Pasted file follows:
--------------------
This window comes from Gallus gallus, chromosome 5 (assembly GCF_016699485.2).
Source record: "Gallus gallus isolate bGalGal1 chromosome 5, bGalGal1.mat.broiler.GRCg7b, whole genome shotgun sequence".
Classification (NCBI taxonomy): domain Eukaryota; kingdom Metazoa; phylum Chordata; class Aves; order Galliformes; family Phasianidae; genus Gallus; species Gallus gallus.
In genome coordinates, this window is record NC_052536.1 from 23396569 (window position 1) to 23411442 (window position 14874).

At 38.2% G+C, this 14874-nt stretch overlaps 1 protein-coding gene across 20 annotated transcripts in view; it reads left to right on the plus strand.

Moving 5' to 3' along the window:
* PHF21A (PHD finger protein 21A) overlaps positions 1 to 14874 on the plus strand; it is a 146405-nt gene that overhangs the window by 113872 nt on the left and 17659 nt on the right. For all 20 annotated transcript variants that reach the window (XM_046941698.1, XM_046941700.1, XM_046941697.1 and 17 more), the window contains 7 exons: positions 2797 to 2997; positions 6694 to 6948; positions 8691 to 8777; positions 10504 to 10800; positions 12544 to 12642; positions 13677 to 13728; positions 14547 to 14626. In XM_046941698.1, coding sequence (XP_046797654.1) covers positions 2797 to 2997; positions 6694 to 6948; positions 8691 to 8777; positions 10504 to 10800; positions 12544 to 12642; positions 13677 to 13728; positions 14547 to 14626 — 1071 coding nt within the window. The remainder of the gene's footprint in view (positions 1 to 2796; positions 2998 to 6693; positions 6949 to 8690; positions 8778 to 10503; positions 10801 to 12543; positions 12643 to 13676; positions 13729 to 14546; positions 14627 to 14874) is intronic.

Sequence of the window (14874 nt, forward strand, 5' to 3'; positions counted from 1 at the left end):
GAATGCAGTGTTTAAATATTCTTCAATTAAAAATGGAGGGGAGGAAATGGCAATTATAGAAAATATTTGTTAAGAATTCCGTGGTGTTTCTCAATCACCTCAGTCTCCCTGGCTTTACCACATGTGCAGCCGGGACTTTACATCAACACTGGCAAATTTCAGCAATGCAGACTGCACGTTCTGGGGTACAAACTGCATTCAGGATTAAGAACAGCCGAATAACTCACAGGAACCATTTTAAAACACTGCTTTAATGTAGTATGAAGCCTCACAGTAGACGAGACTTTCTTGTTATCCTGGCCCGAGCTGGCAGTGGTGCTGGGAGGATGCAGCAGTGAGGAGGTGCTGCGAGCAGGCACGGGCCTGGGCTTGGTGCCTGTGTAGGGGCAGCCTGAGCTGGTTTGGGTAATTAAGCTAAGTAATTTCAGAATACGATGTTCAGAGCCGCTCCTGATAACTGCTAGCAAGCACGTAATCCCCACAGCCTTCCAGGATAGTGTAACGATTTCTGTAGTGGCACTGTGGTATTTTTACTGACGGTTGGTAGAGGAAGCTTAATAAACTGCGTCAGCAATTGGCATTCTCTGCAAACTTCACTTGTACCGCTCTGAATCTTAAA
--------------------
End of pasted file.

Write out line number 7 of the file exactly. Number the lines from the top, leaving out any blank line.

* PHF21A (PHD finger protein 21A) overlaps positions 1 to 14874 on the plus strand; it is a 146405-nt gene that overhangs the window by 113872 nt on the left and 17659 nt on the right. For all 20 annotated transcript variants that reach the window (XM_046941698.1, XM_046941700.1, XM_046941697.1 and 17 more), the window contains 7 exons: positions 2797 to 2997; positions 6694 to 6948; positions 8691 to 8777; positions 10504 to 10800; positions 12544 to 12642; positions 13677 to 13728; positions 14547 to 14626. In XM_046941698.1, coding sequence (XP_046797654.1) covers positions 2797 to 2997; positions 6694 to 6948; positions 8691 to 8777; positions 10504 to 10800; positions 12544 to 12642; positions 13677 to 13728; positions 14547 to 14626 — 1071 coding nt within the window. The remainder of the gene's footprint in view (positions 1 to 2796; positions 2998 to 6693; positions 6949 to 8690; positions 8778 to 10503; positions 10801 to 12543; positions 12643 to 13676; positions 13729 to 14546; positions 14627 to 14874) is intronic.